Prince of Wales Island Yard

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HM Naval Yard, Prince of Wales Island
Ensign of the Royal Navy animated.gif
Part of East Indies and China Station
George Town, Prince of Wales Island in British Malaya
TypeNaval Dockyard
Site information
OperatorNaval Ensign of the United Kingdom.svg Royal Navy
Controlled byFlag of the Navy Board 1801 to 1832.jpg Navy Board
Site history
In use1798-1816
Installation information
OccupantsEast Indies Squadron

Prince of Wales Island Yard or formally His Majesty's Naval Yard, Prince of Wales Island was a Royal Naval Dockyard originally founded by the British East India Company. It was formally established as a Royal Naval Dockyard overseas in 1798 and a base of the East Indies Station. The yard was initially managed by the Navy Board. In 1816 the yard was closed down.

History

Georgetown in Polu Penang or Prince of Wales's Island in 1814.

In the 1770s, the British East India Company instructed Francis Light, a British Royal Navy captain, to form trade relations in the Malay Peninsula. The British East India Company sought control of the island as a Royal Navy base, and as a trading post between China and India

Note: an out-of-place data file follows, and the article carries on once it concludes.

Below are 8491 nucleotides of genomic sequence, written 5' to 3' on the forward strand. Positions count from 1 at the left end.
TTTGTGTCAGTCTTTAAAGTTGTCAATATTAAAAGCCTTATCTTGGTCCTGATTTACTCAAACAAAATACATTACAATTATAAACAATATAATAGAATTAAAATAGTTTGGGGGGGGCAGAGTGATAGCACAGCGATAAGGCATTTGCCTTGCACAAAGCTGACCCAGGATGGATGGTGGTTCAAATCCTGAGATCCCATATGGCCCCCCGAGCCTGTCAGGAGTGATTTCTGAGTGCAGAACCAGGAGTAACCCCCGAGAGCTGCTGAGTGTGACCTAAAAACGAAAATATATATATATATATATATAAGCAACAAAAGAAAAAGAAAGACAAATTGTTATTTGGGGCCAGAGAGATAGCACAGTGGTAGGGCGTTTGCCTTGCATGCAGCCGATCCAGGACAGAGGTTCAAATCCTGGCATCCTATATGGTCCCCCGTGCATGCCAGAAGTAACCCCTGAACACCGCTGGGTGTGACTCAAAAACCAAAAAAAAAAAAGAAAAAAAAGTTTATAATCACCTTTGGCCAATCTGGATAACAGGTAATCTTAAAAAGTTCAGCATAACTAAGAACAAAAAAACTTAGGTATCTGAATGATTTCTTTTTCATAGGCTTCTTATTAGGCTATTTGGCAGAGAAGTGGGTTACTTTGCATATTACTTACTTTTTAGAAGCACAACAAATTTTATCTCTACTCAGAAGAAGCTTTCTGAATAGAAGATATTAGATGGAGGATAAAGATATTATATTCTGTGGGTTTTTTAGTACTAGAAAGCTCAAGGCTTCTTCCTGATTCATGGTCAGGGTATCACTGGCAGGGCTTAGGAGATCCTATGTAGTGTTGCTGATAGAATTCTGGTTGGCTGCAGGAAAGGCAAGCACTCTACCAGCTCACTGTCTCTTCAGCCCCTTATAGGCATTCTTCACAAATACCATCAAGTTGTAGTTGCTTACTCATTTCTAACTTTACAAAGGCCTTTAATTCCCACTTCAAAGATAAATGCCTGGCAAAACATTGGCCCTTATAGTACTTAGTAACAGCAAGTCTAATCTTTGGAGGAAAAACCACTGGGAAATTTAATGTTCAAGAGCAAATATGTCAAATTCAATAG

The Prince of Wales Island Yard was founded by the British East India Company in 1790 and was located on Prince of Wales Island, (later renamed Penang Island), the Straits Settlements. In 1798 it was taken over by the Navy Board and was used for minor refitting of ships but was mainly used for supplies it had a resident Naval Storekeeper, Prince of Wales Island Yard.[1]

Administration of the Dockyard (Navy Board)

Resident Commissioner, Penang

  1. Captain Peter John Puget, 1810 - 1816.[2]

References

  1. Ellot, Gerald. J. (May 2011). The Royal Navy East Indies & China Naval Station A brief History including Letters from Officers and Seamen. http://ellott-postalhistorian.com/ p.2.
  2. Day, John Frederick. (April 2012) ' British Admiralty Control and Naval Power in the Indian Ocean (1793-1815) (Volume 1 of 2)'. Submitted as a thesis for the degree of Doctor of Philosophy in Maritime History, University of Exeter. p.113.